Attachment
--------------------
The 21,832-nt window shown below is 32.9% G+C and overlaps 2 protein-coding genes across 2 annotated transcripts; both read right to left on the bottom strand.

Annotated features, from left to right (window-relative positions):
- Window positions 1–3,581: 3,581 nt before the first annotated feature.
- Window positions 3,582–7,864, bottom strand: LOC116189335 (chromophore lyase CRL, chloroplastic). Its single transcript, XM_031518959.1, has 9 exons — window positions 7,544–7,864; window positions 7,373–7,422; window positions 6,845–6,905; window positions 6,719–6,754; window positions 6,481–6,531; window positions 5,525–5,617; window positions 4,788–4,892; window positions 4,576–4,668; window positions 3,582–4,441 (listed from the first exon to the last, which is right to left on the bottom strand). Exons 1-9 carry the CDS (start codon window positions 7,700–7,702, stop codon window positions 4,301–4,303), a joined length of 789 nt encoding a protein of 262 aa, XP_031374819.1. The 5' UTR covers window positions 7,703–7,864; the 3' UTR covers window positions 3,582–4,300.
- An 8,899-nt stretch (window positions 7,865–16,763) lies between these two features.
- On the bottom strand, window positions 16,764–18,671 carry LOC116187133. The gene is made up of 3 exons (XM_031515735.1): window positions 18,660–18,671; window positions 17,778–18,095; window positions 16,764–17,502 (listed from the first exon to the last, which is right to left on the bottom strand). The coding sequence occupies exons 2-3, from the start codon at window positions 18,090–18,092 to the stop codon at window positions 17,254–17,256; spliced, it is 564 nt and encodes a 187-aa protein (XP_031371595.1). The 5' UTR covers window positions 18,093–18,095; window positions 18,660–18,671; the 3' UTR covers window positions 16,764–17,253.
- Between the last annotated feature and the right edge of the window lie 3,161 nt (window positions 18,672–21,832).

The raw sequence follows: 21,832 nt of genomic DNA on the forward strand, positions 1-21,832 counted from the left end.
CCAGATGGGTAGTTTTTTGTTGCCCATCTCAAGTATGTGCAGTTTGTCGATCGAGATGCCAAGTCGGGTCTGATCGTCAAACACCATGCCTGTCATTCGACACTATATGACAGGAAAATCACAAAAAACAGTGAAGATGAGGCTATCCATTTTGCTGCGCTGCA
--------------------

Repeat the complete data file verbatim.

The 21,832-nt window shown below is 32.9% G+C and overlaps 2 protein-coding genes across 2 annotated transcripts; both read right to left on the bottom strand.

Annotated features, from left to right (window-relative positions):
- Window positions 1–3,581: 3,581 nt before the first annotated feature.
- Window positions 3,582–7,864, bottom strand: LOC116189335 (chromophore lyase CRL, chloroplastic). Its single transcript, XM_031518959.1, has 9 exons — window positions 7,544–7,864; window positions 7,373–7,422; window positions 6,845–6,905; window positions 6,719–6,754; window positions 6,481–6,531; window positions 5,525–5,617; window positions 4,788–4,892; window positions 4,576–4,668; window positions 3,582–4,441 (listed from the first exon to the last, which is right to left on the bottom strand). Exons 1-9 carry the CDS (start codon window positions 7,700–7,702, stop codon window positions 4,301–4,303), a joined length of 789 nt encoding a protein of 262 aa, XP_031374819.1. The 5' UTR covers window positions 7,703–7,864; the 3' UTR covers window positions 3,582–4,300.
- An 8,899-nt stretch (window positions 7,865–16,763) lies between these two features.
- On the bottom strand, window positions 16,764–18,671 carry LOC116187133. The gene is made up of 3 exons (XM_031515735.1): window positions 18,660–18,671; window positions 17,778–18,095; window positions 16,764–17,502 (listed from the first exon to the last, which is right to left on the bottom strand). The coding sequence occupies exons 2-3, from the start codon at window positions 18,090–18,092 to the stop codon at window positions 17,254–17,256; spliced, it is 564 nt and encodes a 187-aa protein (XP_031371595.1). The 5' UTR covers window positions 18,093–18,095; window positions 18,660–18,671; the 3' UTR covers window positions 16,764–17,253.
- Between the last annotated feature and the right edge of the window lie 3,161 nt (window positions 18,672–21,832).

The raw sequence follows: 21,832 nt of genomic DNA on the forward strand, positions 1-21,832 counted from the left end.
CCAGATGGGTAGTTTTTTGTTGCCCATCTCAAGTATGTGCAGTTTGTCGATCGAGATGCCAAGTCGGGTCTGATCGTCAAACACCATGCCTGTCATTCGACACTATATGACAGGAAAATCACAAAAAACAGTGAAGATGAGGCTATCCATTTTGCTGCGCTGCA